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How to Avoid Cross-Cultural Project Management Challenges

The Digital Age may have helped to erase national boundaries but arguably it has brought cultural boundaries into even sharper relief, as people can now interact so much more directly and easily.

For project managers this brings additional challenges. The traditional linear project management model of conception, definition and planning, initiation, performance and control and completion now has a key additional dimension that needs managing, cross-cultural communication.

The differences in viewpoint and approach between cultures are what make good multi-cultural teams so valuable. The combination of different viewpoints often leads to new, innovative solutions. They are also a recipe for confusion and frustration if not carefully managed.

Cross-cultural project management requires a clear understanding of the different ways that people communicate and the steps that can be taken to minimize the inevitable miscommunications that this will bring.

Where two people speak the same language there is huge potential for misunderstandings. As Churchill famously said, “The UK and America are two countries separated by a common language. “.

The potential for misunderstandings and miscommunication increases exponentially where one or more of the participants isn’t working in their first language so lets look at how we can avoid it.

1. Decide On A Project Language Upfront.

Upfront you will need to decide what the default language for communications will be. This doesn’t mean that communication in small groups can’t be in another language but it sets s standard for documentation and larger group interactions.

Generally English is the language of international business given how many people have it as a second language, however that obviously doesn’t have to be the case.

Team members will then need to be assessed in part on their ability to either speak that language or learn that language so that they can engage with the balance of the project team. You will probably want to consider language training where key members of your team don’t speak the project language well on longer projects.

2. The Ability To Communicate Clearly Has To Be A Key Deliverable

All team members need to be mindful of the situation and be respectful of other team members. This is especially the case where one team member is a native speaker of the project language and so could be tempted to ‚Äòblame’ the person not working in their native language for not understanding.

Encourage everyone to communicate in short clear sentences, and discourage, as much as possible, the use of idiom, slang or words with multiple meanings. It can be helpful to point team members towards useful web articles.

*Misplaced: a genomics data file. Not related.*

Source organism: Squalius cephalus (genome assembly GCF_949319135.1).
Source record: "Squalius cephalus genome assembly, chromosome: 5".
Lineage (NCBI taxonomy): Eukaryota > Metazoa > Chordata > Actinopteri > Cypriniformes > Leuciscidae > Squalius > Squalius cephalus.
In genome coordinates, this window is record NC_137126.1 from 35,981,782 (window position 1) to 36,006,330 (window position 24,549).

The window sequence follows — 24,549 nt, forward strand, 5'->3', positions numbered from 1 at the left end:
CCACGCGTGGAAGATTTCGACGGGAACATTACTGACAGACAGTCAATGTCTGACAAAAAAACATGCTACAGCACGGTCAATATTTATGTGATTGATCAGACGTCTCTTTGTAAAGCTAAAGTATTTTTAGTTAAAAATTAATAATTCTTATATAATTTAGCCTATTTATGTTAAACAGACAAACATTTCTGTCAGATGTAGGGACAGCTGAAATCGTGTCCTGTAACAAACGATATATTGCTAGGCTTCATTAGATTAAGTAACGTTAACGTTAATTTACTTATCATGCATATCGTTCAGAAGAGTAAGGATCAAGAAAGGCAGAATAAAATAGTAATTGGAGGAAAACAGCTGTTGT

3. Encourage Written Communication

Written documents allow recipients to review information at their own pace. They can also translate the document into their own language if they wish. Encourage the use of more written communication then you normally would.

4. Encourage Positive Communication

In order to flush out miscommunications upfront confirmatory questions should become the norm for cross-cultural projects. This means asking people to run through their understanding of what has just been agreed in a meeting, rather than simply asking them if they’re happy or if they understand, which they can easily answer ‚ÄòYes’ to regardless of their level of understanding.

Also emphasize that multiple, clarifying questions are to be welcomed and a part of good process to head off miscommunications before they become bigger issues.

5. Encourage The Use Of Visual Aids Where Possible

A picture says a thousand words in any language. Encourage people to present graphically as much as possible as this is less open to misinterpretation.

Make sure that all members of the team know and understand how to use your project planning tool, even if to a relatively basic level. Spending a little time and money on an online training course ( Eg Lynda.com or similar) will ensure that timelines, resources and constraints can be communicated clearly.

If you don’t have budget for that, assign other team members to help them and ask that they review some relevant web articles. This will usually allow them to ‚Äòread’ and understand the project plan, even if they can’t update the plan.

6. Create A Central Project Information Repository

Create picture boards and dictionaries of commonly utilized terms (these dictionaries may vary significantly from industry to industry) that a confused team member can rely on when they are confused.


All projects suffer miscommunications, and cross-cultural ones more than usual. Hopefully these tips will help you to minimize them on your next one.

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